Insidious: Chapter 2

 

 

* 1/2

James Wan inadvertently created some big shoes for himself to fill by directing this year’s instant classic ghost story, The Conjuring. One of the year’s nicest surprises, the super scary chiller—depicting a haunting and possession as a master class in elegant lighting, sound design and rising dread—offered strong evidence that Wan (who launched the Saw franchise) had, by going old school, graduated to the big leagues. And he may have.

But everyone has an off day. And such we have Insidious: Chapter 2, an unnecessary sequel that is at once overwritten, contrived and not scary. The nearly incoherent story, with too many characters and an overabundance of “boo” moments at the expense of any real suspense, adds unnecessary plot convolutions and allusions to better movies, wasting the talents of all involved. Produced by Oren Peli (Paranormal Activity) from a story by Wan and Leigh Whannell, Wan’s long-time collaborator who penned the screenplay and reprises his role here as one-half of a bumbling pair of phenomena investigators, the film is, as most sequels are, an example of how bigger doesn’t equal better. 

2010’s Insidious—the story of a nice, suburban couple (Patrick Wilson, Rose Byrne) whose young son was possessed by an menacing entity—was an unexpected sleeper, a very creepy horror movie that employed effective bumps in the night, shivery atmosphere, a few nods to 1962’s seminal Carnival of Souls and the superb Lin Shaye as a psychic who saw dead people, to her own peril. The new film follows Josh (Patrick) and Renai (Rose) Lambert, their three sons and Josh’s mother (Barbara Hershey, nice to see front and center) into not so much a new mystery as an immediate continuation of Insidious’ demonic crisis.

The picture begins on wobbly footing with an extended flashback to a 1986 episode referenced in the first film, whereas young Josh (Garrett Ryan) is haunted by a mysterious entity. His distraught mother (Jocelyn Donahue) hires psychic Elsie Ranier (Lindsay Seim) to evaluate the disturbance, and in a strange directorial choice Wan dubs in the voice of Lin Shaye, who played the aged Elsie in Insidious and reprises the role later in this picture. The voice and age don’t match, and take us out of the movie. We learn later that time and space fold together during this sequence, so perhaps that was the point, however distracting.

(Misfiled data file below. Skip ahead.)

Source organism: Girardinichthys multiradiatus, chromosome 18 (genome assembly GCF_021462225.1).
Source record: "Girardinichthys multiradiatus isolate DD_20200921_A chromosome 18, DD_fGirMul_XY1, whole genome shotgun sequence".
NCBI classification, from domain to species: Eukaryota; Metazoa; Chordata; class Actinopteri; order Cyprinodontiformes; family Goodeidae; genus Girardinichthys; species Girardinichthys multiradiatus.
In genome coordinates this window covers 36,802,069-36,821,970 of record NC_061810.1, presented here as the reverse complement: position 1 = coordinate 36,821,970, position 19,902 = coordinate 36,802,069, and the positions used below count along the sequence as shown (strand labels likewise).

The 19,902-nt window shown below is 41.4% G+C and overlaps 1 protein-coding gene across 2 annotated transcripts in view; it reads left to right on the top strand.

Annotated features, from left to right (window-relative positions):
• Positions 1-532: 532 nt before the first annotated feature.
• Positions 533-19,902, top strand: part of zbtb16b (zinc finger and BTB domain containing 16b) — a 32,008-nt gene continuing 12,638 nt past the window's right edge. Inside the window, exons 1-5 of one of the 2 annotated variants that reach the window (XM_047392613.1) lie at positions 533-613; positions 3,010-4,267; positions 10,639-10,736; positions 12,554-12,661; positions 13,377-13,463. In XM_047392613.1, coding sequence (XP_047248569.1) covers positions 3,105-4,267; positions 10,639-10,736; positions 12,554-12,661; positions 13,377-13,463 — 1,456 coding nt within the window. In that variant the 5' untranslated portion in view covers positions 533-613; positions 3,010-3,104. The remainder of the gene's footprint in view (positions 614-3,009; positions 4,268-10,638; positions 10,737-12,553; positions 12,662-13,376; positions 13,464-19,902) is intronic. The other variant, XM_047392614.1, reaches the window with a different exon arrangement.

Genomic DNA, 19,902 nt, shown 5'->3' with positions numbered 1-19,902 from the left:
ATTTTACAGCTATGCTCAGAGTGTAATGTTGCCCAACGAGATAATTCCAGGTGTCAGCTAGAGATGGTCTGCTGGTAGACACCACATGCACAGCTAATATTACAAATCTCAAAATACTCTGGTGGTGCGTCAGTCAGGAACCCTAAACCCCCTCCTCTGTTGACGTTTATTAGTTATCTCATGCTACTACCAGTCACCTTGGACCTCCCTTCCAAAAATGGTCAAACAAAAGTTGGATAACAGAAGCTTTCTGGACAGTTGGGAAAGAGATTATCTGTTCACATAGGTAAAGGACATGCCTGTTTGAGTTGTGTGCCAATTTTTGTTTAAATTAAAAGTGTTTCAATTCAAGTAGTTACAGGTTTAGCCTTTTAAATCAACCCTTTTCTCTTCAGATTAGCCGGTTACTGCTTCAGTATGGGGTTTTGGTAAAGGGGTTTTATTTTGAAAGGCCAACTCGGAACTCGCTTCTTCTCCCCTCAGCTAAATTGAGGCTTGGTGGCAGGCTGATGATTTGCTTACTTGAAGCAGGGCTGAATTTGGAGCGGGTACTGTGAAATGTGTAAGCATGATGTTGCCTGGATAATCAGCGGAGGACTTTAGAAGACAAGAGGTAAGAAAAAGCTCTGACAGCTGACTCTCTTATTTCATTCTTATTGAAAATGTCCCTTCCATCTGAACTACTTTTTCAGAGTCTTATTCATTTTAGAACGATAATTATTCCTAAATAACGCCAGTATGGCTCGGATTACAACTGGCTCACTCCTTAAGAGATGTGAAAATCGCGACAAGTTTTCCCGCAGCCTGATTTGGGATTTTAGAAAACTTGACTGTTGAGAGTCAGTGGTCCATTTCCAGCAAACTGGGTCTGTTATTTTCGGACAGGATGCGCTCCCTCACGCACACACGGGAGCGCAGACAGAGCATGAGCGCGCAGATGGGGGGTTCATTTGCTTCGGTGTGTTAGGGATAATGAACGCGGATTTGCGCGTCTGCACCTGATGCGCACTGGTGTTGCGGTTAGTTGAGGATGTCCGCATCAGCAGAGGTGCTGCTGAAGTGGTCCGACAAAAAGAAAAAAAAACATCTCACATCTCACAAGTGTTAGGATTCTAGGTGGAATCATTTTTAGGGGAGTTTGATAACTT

Anyone who remembers the sucker-punch at the end of Insidious knows that Josh, during a trip to “The Further”—a clearinghouse for spirits trapped between worlds—brought that frightening childhood entity back into the present. And that is pretty much the premise of this new chapter, giving Wan and Whannell numerous opportunities to nod, and not subtly, to Kubrick’s The Shining. Josh skulks around possessed, telling Renai to “relax” after she witnesses a strange woman lurking in shadowy corners of the house, baby monitors mysteriously signal otherworldly voices, pianos play by themselves, childrens’ toys spring to life—you get the picture, and you’ve seen it before. 

After the prologue and a quick scene of exposition, Whannell quickly adds too much story, too many red herrings and in beefing up Hershey’s role, the film goes off the rails with, of all things, a middle-of-the-night trip to a broken down old hospital that holds the key to the haunting.  Did I mention that another character, aging clairvoyant Carl (Steve Coulter), unravels the mystery via psychic Scrabble? That another “dies” and then comes back to life? That we return for an extended trip into The Further, on the hunt for a formerly abused, cross-dressing mental case?  Or that nearly an hour into the film I asked myself, “What the hell is this about?”  

When the great Shaye finally shows up in the final reel (to a round of applause from the audience I saw it with), it’s too little, too late, and she’s expected to deliver mumbo jumbo dialogue like, “I can take away his powers and try to make him forget,” which is a tall order even given her gifts. 

Whereas the first picture focused on the primal desire to save a child and reunite a family, this one is more about a twisty mystery with a spectral villainess who tries so hard to scare us that the picture veers, with all of the close-up screeching and music crashes, into camp. And dispensing with the family dynamics, there is no emotional access point. We watch the trumped-up depravity from a distance, unengaged.

Perhaps most disappointing is the lack of true suspense in Insidious: Chapter 2, replaced by a pile up of narrative contrivances and shock cuts leading to a hyper-violent, mean-spirited climax that even references 1983’s cult item Sleepaway Camp (indeed!) for good measure. 

No one can argue that Wan is a skilled director with a comprehensive knowledge of horror films and an accomplished aesthetic. Yet while The Conjuring was a first-class thriller that relied heavily on what we didn’t see to scare us, Insidious: Chapter 2 simply gives us too many demons, extrapolating on the least frightening sections of the first film. And the overuse of the line “There’s something standing behind you” (also employed in The Conjuring) renders it effectively passé in a ho-hum coda priming us for a third chapter.

Insidious: Chapter 2 is superfluous, driven as sequels typically are by something other than a story’s need to continue. In 1982’s Poltergeist, a memorable Zelda Rubenstein (in the Shaye role) uttered the now-famous line, “It knows what scares you.”

And this picture simply doesn’t, much as I admire Wan and company.

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